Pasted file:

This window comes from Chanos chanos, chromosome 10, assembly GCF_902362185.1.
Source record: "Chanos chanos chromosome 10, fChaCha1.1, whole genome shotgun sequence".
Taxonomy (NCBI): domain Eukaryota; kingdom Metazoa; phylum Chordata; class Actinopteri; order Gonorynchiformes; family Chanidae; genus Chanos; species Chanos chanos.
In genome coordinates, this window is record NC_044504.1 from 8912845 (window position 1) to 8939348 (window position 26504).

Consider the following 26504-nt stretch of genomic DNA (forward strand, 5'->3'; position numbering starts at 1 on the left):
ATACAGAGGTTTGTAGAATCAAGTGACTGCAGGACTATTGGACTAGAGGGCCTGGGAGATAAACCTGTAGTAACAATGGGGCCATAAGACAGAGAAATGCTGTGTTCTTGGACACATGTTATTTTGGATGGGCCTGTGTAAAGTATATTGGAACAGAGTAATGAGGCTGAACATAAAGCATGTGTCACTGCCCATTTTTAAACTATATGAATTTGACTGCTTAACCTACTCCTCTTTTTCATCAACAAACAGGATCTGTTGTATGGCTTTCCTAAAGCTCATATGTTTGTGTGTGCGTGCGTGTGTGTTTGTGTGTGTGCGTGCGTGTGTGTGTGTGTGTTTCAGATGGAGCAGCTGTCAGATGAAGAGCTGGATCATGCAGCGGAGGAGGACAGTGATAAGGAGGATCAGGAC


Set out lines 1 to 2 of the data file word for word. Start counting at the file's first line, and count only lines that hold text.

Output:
This window comes from Chanos chanos, chromosome 10, assembly GCF_902362185.1.
Source record: "Chanos chanos chromosome 10, fChaCha1.1, whole genome shotgun sequence".